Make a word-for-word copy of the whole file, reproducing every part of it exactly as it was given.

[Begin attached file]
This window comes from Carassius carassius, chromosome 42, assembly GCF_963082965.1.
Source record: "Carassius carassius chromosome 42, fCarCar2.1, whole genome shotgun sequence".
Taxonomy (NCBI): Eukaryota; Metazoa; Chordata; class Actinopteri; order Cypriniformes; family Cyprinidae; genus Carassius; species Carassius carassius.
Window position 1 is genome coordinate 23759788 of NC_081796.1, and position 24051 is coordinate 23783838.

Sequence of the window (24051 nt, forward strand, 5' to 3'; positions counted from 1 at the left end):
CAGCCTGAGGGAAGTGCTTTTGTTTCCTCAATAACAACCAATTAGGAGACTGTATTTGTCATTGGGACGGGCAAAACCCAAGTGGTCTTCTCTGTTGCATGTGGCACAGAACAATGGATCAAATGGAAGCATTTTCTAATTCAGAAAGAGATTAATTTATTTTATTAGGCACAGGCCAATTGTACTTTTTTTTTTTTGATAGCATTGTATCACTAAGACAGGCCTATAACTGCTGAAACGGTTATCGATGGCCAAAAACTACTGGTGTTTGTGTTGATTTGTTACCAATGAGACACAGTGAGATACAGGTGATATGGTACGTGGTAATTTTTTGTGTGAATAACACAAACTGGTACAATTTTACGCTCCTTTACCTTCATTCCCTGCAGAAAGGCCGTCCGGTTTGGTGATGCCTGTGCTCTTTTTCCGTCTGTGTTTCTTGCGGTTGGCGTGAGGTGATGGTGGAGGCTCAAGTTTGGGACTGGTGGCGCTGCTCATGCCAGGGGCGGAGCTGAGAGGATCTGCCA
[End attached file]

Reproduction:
This window comes from Carassius carassius, chromosome 42, assembly GCF_963082965.1.
Source record: "Carassius carassius chromosome 42, fCarCar2.1, whole genome shotgun sequence".
Taxonomy (NCBI): Eukaryota; Metazoa; Chordata; class Actinopteri; order Cypriniformes; family Cyprinidae; genus Carassius; species Carassius carassius.
Window position 1 is genome coordinate 23759788 of NC_081796.1, and position 24051 is coordinate 23783838.

Sequence of the window (24051 nt, forward strand, 5' to 3'; positions counted from 1 at the left end):
CAGCCTGAGGGAAGTGCTTTTGTTTCCTCAATAACAACCAATTAGGAGACTGTATTTGTCATTGGGACGGGCAAAACCCAAGTGGTCTTCTCTGTTGCATGTGGCACAGAACAATGGATCAAATGGAAGCATTTTCTAATTCAGAAAGAGATTAATTTATTTTATTAGGCACAGGCCAATTGTACTTTTTTTTTTTTGATAGCATTGTATCACTAAGACAGGCCTATAACTGCTGAAACGGTTATCGATGGCCAAAAACTACTGGTGTTTGTGTTGATTTGTTACCAATGAGACACAGTGAGATACAGGTGATATGGTACGTGGTAATTTTTTGTGTGAATAACACAAACTGGTACAATTTTACGCTCCTTTACCTTCATTCCCTGCAGAAAGGCCGTCCGGTTTGGTGATGCCTGTGCTCTTTTTCCGTCTGTGTTTCTTGCGGTTGGCGTGAGGTGATGGTGGAGGCTCAAGTTTGGGACTGGTGGCGCTGCTCATGCCAGGGGCGGAGCTGAGAGGATCTGCCA